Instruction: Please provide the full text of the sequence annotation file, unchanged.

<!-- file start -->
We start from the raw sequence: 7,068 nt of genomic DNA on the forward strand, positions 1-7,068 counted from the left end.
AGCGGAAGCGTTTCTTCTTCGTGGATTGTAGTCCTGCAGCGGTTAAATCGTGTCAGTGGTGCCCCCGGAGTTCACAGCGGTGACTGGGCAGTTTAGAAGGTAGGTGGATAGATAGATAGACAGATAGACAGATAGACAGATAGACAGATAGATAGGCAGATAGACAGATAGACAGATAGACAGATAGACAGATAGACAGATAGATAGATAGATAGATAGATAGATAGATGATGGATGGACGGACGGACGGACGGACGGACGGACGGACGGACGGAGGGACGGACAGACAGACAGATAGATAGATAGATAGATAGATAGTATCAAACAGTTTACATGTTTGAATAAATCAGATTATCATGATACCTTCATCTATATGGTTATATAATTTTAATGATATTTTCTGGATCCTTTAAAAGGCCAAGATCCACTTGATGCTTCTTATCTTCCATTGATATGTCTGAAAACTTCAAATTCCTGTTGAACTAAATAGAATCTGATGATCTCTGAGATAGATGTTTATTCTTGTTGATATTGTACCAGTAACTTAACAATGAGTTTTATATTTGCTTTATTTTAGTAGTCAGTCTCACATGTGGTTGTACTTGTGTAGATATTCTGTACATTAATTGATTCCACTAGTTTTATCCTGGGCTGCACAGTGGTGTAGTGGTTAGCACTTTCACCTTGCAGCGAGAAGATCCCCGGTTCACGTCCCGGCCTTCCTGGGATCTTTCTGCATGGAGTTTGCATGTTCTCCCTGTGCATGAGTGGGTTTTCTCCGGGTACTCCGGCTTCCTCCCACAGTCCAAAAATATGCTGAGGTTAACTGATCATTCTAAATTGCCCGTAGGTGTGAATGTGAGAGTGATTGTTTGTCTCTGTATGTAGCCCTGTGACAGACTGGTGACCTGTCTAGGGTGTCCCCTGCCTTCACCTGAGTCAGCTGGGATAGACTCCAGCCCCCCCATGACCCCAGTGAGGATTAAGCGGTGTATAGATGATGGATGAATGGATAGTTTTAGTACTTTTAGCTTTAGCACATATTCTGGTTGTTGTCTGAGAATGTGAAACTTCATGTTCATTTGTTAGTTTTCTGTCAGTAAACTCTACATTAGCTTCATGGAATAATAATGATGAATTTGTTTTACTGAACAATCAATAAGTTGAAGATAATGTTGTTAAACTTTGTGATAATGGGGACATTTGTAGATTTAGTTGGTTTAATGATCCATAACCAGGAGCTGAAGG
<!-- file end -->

We start from the raw sequence: 7,068 nt of genomic DNA on the forward strand, positions 1-7,068 counted from the left end.
AGCGGAAGCGTTTCTTCTTCGTGGATTGTAGTCCTGCAGCGGTTAAATCGTGTCAGTGGTGCCCCCGGAGTTCACAGCGGTGACTGGGCAGTTTAGAAGGTAGGTGGATAGATAGATAGACAGATAGACAGATAGACAGATAGACAGATAGATAGGCAGATAGACAGATAGACAGATAGACAGATAGACAGATAGACAGATAGATAGATAGATAGATAGATAGATAGATGATGGATGGACGGACGGACGGACGGACGGACGGACGGACGGACGGAGGGACGGACAGACAGACAGATAGATAGATAGATAGATAGATAGTATCAAACAGTTTACATGTTTGAATAAATCAGATTATCATGATACCTTCATCTATATGGTTATATAATTTTAATGATATTTTCTGGATCCTTTAAAAGGCCAAGATCCACTTGATGCTTCTTATCTTCCATTGATATGTCTGAAAACTTCAAATTCCTGTTGAACTAAATAGAATCTGATGATCTCTGAGATAGATGTTTATTCTTGTTGATATTGTACCAGTAACTTAACAATGAGTTTTATATTTGCTTTATTTTAGTAGTCAGTCTCACATGTGGTTGTACTTGTGTAGATATTCTGTACATTAATTGATTCCACTAGTTTTATCCTGGGCTGCACAGTGGTGTAGTGGTTAGCACTTTCACCTTGCAGCGAGAAGATCCCCGGTTCACGTCCCGGCCTTCCTGGGATCTTTCTGCATGGAGTTTGCATGTTCTCCCTGTGCATGAGTGGGTTTTCTCCGGGTACTCCGGCTTCCTCCCACAGTCCAAAAATATGCTGAGGTTAACTGATCATTCTAAATTGCCCGTAGGTGTGAATGTGAGAGTGATTGTTTGTCTCTGTATGTAGCCCTGTGACAGACTGGTGACCTGTCTAGGGTGTCCCCTGCCTTCACCTGAGTCAGCTGGGATAGACTCCAGCCCCCCCATGACCCCAGTGAGGATTAAGCGGTGTATAGATGATGGATGAATGGATAGTTTTAGTACTTTTAGCTTTAGCACATATTCTGGTTGTTGTCTGAGAATGTGAAACTTCATGTTCATTTGTTAGTTTTCTGTCAGTAAACTCTACATTAGCTTCATGGAATAATAATGATGAATTTGTTTTACTGAACAATCAATAAGTTGAAGATAATGTTGTTAAACTTTGTGATAATGGGGACATTTGTAGATTTAGTTGGTTTAATGATCCATAACCAGGAGCTGAAGG